We proposed to use the parameter FH to describe the height of the fibular head relative to the tibial plateau. The decrease in FH observed in knee OA indicates that the fibula shifts upward. FH was significantly and negatively correlated with K-L grade (odds ratio [OR] = 0.53), JLCA, and HKAA, and was significantly and positively correlated with MPTA. According to Preuschoff, the vertical force acting on the fibula is a tensile force, not a compressive force. This explains the upward movement of the fibula, although it may also result from settling of the lateral tibial plateau, which should be examined in further studies. LaPrade et al. reported that the fibula head affects the force and proximal tibiofibular articulation via the lateral structures, which transmit and distribute the lateral tensile force generated by limb gravity . Theoretically, the function of the posterolateral ligament complex declines as the fibula shifts upward because it relaxes. Simultaneously, the pressure in the medial knee compartment increases [29, 30], which eventually leads to knee degeneration, such as hyperosteogeny and osteosclerosis . Consequently, the decreased FH could be a lateral knee characteristic that aggravates knee OA.
The interaction between the fibula and tibia may be involved in adaptive changes in the pathogenesis and progression of knee OA, but this is currently unclear. Lacking superior or inferior bony support, the fibula cannot bear gravity directly but anchors to the tibia via the interosseous membrane and proximal and distal tibiofibular joints. Considering the structural proximity of the tibia and fibula, factors influencing fibula changes in OA might include increased traction of the lateral knee joint and proximal tibia varus deformation on the fibula, which would gradually increase in prominence with knee OA severity. There is extensive evidence to show that changes in the tibia's anatomical and mechanical features affect the fibula's position and morphology, especially the fibula position [32–34]. The traditional view is that the main function of the fibula is to dissipate and transmit axial loads during weight-bearing, but recent studies have suggested mechanical self-adaptability of the fibula in OA and the influence of the fibula on the tibial load in turn [35–37]. Therefore, changes in the anatomical and morphological characteristics of the fibula and tibia in OA may help to explain the mechanical interaction between the tibia and fibula during knee OA.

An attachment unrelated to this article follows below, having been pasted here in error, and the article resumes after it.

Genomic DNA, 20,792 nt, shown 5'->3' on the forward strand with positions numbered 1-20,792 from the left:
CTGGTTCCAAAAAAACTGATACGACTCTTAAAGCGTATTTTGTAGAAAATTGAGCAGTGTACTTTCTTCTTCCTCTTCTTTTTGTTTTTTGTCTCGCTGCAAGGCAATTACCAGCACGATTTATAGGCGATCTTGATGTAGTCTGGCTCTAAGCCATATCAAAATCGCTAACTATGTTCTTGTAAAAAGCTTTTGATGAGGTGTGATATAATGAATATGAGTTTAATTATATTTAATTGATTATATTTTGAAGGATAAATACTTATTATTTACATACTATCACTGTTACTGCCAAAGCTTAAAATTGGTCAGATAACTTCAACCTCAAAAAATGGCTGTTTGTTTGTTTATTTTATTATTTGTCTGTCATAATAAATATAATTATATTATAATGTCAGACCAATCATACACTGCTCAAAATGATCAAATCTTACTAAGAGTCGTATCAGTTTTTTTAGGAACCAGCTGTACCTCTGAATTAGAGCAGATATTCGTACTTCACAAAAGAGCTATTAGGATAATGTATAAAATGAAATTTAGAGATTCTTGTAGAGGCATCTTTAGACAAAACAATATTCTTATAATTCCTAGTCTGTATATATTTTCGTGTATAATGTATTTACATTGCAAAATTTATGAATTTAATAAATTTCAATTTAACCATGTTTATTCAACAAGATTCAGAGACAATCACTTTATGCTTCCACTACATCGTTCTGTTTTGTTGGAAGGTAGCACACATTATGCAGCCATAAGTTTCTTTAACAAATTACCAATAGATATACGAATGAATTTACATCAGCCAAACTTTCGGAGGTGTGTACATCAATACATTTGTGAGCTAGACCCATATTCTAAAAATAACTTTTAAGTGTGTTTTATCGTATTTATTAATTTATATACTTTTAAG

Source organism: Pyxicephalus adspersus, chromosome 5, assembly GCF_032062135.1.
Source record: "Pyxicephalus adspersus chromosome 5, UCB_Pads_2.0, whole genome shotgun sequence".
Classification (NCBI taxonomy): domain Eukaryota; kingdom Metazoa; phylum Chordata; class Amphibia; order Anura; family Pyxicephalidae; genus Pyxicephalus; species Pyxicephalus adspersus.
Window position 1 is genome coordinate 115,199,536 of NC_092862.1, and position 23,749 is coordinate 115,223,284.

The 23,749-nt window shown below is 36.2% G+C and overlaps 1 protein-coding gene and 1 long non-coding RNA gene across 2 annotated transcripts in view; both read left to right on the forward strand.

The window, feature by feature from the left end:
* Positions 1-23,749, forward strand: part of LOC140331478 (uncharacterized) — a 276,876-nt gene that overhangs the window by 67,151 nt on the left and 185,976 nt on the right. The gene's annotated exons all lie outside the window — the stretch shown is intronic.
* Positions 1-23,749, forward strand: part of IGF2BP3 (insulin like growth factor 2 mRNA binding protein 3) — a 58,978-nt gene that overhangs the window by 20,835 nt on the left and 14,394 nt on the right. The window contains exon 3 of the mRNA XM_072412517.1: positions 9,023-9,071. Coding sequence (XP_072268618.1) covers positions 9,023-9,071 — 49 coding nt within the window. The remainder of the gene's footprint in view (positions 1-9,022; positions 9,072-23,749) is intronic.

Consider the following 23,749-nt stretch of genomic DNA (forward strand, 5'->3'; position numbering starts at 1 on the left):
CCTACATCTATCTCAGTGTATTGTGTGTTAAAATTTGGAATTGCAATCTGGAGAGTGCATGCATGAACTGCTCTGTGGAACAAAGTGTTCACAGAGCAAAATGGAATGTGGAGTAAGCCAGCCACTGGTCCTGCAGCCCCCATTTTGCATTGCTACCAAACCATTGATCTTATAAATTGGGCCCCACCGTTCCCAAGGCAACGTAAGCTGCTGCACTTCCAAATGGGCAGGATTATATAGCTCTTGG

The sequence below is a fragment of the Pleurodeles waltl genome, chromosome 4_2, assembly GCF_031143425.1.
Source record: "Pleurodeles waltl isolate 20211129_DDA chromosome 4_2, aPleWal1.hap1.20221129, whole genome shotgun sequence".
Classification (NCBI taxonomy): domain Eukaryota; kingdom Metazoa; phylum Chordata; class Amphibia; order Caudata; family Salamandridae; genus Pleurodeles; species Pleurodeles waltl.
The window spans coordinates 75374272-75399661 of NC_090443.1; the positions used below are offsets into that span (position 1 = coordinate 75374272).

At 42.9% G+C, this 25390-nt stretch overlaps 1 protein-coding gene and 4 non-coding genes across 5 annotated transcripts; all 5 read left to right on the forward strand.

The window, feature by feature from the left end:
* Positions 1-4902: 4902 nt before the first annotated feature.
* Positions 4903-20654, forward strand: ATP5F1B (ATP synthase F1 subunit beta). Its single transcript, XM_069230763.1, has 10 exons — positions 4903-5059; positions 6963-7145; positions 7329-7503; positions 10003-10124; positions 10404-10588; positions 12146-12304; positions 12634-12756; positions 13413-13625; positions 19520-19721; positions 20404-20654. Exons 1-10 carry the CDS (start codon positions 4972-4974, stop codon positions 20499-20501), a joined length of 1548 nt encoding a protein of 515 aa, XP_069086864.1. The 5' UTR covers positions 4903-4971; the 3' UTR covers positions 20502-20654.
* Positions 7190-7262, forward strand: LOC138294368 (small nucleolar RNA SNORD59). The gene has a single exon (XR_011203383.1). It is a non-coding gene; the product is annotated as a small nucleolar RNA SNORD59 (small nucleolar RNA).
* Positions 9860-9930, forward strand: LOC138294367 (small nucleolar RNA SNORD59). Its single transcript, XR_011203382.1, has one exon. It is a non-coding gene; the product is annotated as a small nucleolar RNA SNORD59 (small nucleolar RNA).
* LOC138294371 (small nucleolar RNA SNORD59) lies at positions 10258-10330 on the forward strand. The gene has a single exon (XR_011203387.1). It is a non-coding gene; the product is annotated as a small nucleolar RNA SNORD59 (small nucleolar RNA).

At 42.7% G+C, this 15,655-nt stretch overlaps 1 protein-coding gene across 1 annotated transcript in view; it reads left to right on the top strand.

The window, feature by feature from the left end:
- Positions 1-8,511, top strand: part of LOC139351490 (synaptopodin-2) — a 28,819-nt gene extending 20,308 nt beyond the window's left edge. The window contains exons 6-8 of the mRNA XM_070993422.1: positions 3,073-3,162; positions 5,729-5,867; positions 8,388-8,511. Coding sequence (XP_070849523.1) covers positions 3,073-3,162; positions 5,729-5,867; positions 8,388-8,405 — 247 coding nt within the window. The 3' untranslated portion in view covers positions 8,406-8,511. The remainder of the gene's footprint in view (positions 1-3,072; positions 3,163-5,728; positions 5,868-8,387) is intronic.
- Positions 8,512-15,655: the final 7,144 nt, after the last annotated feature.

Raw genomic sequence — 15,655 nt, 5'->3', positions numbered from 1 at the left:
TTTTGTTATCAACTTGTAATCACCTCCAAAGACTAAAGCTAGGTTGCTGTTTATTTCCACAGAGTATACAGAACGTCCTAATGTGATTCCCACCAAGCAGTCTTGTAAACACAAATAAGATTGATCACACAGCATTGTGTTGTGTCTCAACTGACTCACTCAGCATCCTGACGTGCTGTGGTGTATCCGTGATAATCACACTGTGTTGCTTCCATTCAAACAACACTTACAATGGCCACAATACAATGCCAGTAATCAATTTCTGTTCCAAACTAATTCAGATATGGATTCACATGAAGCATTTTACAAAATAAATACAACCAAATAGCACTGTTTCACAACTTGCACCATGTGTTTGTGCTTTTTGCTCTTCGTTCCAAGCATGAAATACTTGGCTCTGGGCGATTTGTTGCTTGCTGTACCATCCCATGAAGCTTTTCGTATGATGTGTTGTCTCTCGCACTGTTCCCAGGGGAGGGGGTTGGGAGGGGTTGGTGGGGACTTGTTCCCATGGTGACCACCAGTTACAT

Generally, varus knee OA involves medial knee compartments first and gradually involves the lateral. When medial and lateral knee compartments are all involved which is the end-stage osteoarthritis, total knee arthroplasty is the major surgical treatment. Therefore, it is not enough for traditional indicators to focus only on the degeneration of the medial structures and the lack of a method for evaluating degeneration of the lateral knee structures may be an important reason for the lack of standard indications for total knee arthroplasty. Consequently, parameters describing the changes in lateral knee structures with OA will enable a more comprehensive assessment of varus knee OA severity and deformity. Furthermore, it will provide us ideas for predicting the risk of total knee arthroplasty.
This study has several limitations. First, this study involved a large-sample radiographic analysis, so biomechanical findings were neglected. Imaging variation in the fibula does not directly reflect mechanical changes around the knee joint. Second, the rotational relationship between the tibia and fibula cannot be measured using plain radiography of the knee, although this relationship may exist in knee OA. Third, the impact of rotation or flexion of the limbs on the measurements cannot be observed on 2D radiographs.